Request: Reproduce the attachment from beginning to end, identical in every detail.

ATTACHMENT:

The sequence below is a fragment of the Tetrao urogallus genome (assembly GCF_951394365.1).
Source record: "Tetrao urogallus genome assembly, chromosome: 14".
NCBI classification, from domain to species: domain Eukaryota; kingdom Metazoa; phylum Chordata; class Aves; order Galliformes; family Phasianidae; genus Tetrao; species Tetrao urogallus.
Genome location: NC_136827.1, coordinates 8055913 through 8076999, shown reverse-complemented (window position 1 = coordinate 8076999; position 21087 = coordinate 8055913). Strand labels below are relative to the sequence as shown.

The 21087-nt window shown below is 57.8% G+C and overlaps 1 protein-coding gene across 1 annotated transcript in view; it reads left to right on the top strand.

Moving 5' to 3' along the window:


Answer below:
The sequence below is a fragment of the Tetrao urogallus genome (assembly GCF_951394365.1).
Source record: "Tetrao urogallus genome assembly, chromosome: 14".
NCBI classification, from domain to species: domain Eukaryota; kingdom Metazoa; phylum Chordata; class Aves; order Galliformes; family Phasianidae; genus Tetrao; species Tetrao urogallus.
Genome location: NC_136827.1, coordinates 8055913 through 8076999, shown reverse-complemented (window position 1 = coordinate 8076999; position 21087 = coordinate 8055913). Strand labels below are relative to the sequence as shown.

The 21087-nt window shown below is 57.8% G+C and overlaps 1 protein-coding gene across 1 annotated transcript in view; it reads left to right on the top strand.

Moving 5' to 3' along the window: